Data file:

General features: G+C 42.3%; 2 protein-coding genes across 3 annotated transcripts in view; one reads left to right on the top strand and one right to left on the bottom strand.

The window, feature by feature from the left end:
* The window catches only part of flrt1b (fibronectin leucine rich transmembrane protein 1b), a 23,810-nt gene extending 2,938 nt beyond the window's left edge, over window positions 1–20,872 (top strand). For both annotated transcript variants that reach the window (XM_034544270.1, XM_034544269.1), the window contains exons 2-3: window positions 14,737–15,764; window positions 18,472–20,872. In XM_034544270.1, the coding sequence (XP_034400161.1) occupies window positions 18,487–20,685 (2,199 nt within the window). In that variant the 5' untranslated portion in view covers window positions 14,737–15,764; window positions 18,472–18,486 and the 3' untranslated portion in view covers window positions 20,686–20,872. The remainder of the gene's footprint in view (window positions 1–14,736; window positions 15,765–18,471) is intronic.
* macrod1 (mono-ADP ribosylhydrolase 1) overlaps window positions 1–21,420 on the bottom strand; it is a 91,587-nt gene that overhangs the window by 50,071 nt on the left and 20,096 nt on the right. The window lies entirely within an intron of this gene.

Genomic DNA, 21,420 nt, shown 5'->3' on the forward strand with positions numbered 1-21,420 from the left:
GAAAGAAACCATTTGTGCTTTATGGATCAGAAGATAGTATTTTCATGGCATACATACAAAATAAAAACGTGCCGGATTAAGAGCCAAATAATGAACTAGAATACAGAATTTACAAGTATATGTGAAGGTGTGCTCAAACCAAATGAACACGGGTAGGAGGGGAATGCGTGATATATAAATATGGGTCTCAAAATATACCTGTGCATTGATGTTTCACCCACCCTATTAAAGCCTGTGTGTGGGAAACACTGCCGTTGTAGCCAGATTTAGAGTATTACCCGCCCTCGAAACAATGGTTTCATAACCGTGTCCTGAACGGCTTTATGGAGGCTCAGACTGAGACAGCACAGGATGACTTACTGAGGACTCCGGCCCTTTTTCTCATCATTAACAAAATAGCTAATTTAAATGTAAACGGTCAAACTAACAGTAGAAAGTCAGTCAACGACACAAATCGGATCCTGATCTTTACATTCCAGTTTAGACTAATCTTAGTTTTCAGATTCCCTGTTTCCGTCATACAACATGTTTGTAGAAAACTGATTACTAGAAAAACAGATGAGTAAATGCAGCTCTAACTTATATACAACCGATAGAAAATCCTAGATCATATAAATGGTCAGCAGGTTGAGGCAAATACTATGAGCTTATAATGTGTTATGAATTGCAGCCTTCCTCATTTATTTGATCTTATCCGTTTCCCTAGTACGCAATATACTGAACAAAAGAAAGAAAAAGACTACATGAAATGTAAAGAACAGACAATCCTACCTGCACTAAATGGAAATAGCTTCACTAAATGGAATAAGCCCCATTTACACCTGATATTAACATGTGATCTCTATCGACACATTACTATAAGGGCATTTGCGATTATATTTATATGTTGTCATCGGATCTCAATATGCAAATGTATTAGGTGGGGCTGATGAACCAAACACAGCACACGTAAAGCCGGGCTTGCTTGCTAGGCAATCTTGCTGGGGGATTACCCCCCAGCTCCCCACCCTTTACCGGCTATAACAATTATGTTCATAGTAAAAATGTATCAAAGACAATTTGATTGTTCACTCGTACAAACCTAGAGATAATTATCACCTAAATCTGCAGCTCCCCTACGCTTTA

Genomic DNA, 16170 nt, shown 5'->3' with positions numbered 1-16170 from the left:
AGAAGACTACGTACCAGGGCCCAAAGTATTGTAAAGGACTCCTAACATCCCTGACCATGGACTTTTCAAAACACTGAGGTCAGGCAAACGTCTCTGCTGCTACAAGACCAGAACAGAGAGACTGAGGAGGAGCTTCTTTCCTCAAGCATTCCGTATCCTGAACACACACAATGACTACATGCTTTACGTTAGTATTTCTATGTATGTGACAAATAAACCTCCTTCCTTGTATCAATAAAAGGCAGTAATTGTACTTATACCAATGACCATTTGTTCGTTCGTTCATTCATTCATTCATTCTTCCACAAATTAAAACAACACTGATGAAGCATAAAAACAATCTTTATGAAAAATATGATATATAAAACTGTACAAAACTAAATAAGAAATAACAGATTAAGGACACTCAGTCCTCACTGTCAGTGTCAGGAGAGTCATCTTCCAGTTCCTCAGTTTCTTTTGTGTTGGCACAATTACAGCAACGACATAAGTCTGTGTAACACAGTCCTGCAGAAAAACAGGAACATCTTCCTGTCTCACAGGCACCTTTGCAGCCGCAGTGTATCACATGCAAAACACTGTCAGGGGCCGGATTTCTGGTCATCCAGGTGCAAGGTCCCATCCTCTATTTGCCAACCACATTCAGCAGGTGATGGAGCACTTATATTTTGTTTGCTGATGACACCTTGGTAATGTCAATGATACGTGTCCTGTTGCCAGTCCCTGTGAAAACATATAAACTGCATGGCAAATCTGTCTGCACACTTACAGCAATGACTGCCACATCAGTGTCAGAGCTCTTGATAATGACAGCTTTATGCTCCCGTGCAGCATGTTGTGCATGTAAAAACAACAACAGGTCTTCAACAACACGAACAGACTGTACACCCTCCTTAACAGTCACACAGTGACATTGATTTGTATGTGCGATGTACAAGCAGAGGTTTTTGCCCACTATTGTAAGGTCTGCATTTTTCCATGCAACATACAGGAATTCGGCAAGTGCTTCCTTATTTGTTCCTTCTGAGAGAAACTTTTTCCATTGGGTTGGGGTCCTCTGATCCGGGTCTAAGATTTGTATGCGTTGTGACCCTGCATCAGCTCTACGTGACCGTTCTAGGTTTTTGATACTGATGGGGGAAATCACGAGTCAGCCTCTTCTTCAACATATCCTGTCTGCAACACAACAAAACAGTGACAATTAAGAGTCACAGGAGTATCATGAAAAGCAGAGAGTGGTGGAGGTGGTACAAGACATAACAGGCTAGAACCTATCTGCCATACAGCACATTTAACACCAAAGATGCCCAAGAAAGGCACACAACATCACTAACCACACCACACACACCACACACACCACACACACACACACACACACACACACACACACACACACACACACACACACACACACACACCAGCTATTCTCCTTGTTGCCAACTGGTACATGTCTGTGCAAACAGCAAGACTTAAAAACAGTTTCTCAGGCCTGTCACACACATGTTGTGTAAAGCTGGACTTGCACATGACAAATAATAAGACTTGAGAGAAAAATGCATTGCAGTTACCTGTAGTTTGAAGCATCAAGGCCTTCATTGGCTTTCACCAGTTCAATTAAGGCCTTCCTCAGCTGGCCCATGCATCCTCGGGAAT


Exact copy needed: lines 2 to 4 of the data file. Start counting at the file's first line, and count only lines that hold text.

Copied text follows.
The window, feature by feature from the left end:
* The window catches only part of flrt1b (fibronectin leucine rich transmembrane protein 1b), a 23,810-nt gene extending 2,938 nt beyond the window's left edge, over window positions 1–20,872 (top strand). For both annotated transcript variants that reach the window (XM_034544270.1, XM_034544269.1), the window contains exons 2-3: window positions 14,737–15,764; window positions 18,472–20,872. In XM_034544270.1, the coding sequence (XP_034400161.1) occupies window positions 18,487–20,685 (2,199 nt within the window). In that variant the 5' untranslated portion in view covers window positions 14,737–15,764; window positions 18,472–18,486 and the 3' untranslated portion in view covers window positions 20,686–20,872. The remainder of the gene's footprint in view (window positions 1–14,736; window positions 15,765–18,471) is intronic.
* macrod1 (mono-ADP ribosylhydrolase 1) overlaps window positions 1–21,420 on the bottom strand; it is a 91,587-nt gene that overhangs the window by 50,071 nt on the left and 20,096 nt on the right. The window lies entirely within an intron of this gene.